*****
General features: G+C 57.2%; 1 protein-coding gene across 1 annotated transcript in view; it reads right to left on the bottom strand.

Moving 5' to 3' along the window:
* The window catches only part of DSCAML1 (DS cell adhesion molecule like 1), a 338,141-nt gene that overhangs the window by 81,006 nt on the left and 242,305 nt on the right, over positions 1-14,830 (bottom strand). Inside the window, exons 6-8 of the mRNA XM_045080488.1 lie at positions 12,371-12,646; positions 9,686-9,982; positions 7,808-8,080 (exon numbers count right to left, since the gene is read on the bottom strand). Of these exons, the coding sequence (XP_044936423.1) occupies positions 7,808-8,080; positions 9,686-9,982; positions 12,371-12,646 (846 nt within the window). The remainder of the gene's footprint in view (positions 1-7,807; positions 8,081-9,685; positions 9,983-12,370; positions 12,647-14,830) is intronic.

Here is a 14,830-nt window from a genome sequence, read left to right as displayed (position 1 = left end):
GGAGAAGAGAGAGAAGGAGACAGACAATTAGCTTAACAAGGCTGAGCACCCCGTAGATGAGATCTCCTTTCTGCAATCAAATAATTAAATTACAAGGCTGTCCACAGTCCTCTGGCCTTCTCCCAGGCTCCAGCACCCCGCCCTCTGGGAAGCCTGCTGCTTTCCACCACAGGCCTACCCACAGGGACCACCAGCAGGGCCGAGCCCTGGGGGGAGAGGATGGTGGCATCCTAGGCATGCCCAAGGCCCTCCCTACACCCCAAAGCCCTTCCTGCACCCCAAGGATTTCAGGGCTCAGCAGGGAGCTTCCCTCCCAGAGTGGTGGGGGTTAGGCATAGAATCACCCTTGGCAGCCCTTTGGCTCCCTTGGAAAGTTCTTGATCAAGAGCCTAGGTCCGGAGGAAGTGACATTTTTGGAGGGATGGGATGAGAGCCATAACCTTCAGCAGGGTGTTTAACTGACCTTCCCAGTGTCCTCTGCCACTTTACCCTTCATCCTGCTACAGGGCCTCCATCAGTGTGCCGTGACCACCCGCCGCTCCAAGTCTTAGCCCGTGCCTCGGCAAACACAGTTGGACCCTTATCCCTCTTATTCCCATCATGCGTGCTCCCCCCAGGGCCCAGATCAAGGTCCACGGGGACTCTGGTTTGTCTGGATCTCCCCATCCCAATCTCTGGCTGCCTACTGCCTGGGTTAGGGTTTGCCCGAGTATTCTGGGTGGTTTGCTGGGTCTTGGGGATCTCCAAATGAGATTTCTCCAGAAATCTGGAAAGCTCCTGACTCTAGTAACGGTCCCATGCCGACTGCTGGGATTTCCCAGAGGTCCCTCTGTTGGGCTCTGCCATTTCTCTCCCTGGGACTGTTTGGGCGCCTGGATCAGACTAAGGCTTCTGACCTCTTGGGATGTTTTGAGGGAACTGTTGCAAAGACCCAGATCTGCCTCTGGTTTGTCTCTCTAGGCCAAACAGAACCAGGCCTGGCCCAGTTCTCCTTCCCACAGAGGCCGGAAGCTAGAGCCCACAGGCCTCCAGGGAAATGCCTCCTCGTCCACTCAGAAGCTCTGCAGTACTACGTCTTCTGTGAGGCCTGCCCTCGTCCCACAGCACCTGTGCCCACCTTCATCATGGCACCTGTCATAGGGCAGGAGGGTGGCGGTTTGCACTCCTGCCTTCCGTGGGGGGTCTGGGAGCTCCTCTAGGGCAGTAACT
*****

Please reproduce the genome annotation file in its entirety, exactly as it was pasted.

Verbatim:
General features: G+C 57.2%; 1 protein-coding gene across 1 annotated transcript in view; it reads right to left on the bottom strand.

Moving 5' to 3' along the window:
* The window catches only part of DSCAML1 (DS cell adhesion molecule like 1), a 338,141-nt gene that overhangs the window by 81,006 nt on the left and 242,305 nt on the right, over positions 1-14,830 (bottom strand). Inside the window, exons 6-8 of the mRNA XM_045080488.1 lie at positions 12,371-12,646; positions 9,686-9,982; positions 7,808-8,080 (exon numbers count right to left, since the gene is read on the bottom strand). Of these exons, the coding sequence (XP_044936423.1) occupies positions 7,808-8,080; positions 9,686-9,982; positions 12,371-12,646 (846 nt within the window). The remainder of the gene's footprint in view (positions 1-7,807; positions 8,081-9,685; positions 9,983-12,370; positions 12,647-14,830) is intronic.

Here is a 14,830-nt window from a genome sequence, read left to right as displayed (position 1 = left end):
GGAGAAGAGAGAGAAGGAGACAGACAATTAGCTTAACAAGGCTGAGCACCCCGTAGATGAGATCTCCTTTCTGCAATCAAATAATTAAATTACAAGGCTGTCCACAGTCCTCTGGCCTTCTCCCAGGCTCCAGCACCCCGCCCTCTGGGAAGCCTGCTGCTTTCCACCACAGGCCTACCCACAGGGACCACCAGCAGGGCCGAGCCCTGGGGGGAGAGGATGGTGGCATCCTAGGCATGCCCAAGGCCCTCCCTACACCCCAAAGCCCTTCCTGCACCCCAAGGATTTCAGGGCTCAGCAGGGAGCTTCCCTCCCAGAGTGGTGGGGGTTAGGCATAGAATCACCCTTGGCAGCCCTTTGGCTCCCTTGGAAAGTTCTTGATCAAGAGCCTAGGTCCGGAGGAAGTGACATTTTTGGAGGGATGGGATGAGAGCCATAACCTTCAGCAGGGTGTTTAACTGACCTTCCCAGTGTCCTCTGCCACTTTACCCTTCATCCTGCTACAGGGCCTCCATCAGTGTGCCGTGACCACCCGCCGCTCCAAGTCTTAGCCCGTGCCTCGGCAAACACAGTTGGACCCTTATCCCTCTTATTCCCATCATGCGTGCTCCCCCCAGGGCCCAGATCAAGGTCCACGGGGACTCTGGTTTGTCTGGATCTCCCCATCCCAATCTCTGGCTGCCTACTGCCTGGGTTAGGGTTTGCCCGAGTATTCTGGGTGGTTTGCTGGGTCTTGGGGATCTCCAAATGAGATTTCTCCAGAAATCTGGAAAGCTCCTGACTCTAGTAACGGTCCCATGCCGACTGCTGGGATTTCCCAGAGGTCCCTCTGTTGGGCTCTGCCATTTCTCTCCCTGGGACTGTTTGGGCGCCTGGATCAGACTAAGGCTTCTGACCTCTTGGGATGTTTTGAGGGAACTGTTGCAAAGACCCAGATCTGCCTCTGGTTTGTCTCTCTAGGCCAAACAGAACCAGGCCTGGCCCAGTTCTCCTTCCCACAGAGGCCGGAAGCTAGAGCCCACAGGCCTCCAGGGAAATGCCTCCTCGTCCACTCAGAAGCTCTGCAGTACTACGTCTTCTGTGAGGCCTGCCCTCGTCCCACAGCACCTGTGCCCACCTTCATCATGGCACCTGTCATAGGGCAGGAGGGTGGCGGTTTGCACTCCTGCCTTCCGTGGGGGGTCTGGGAGCTCCTCTAGGGCAGTAACT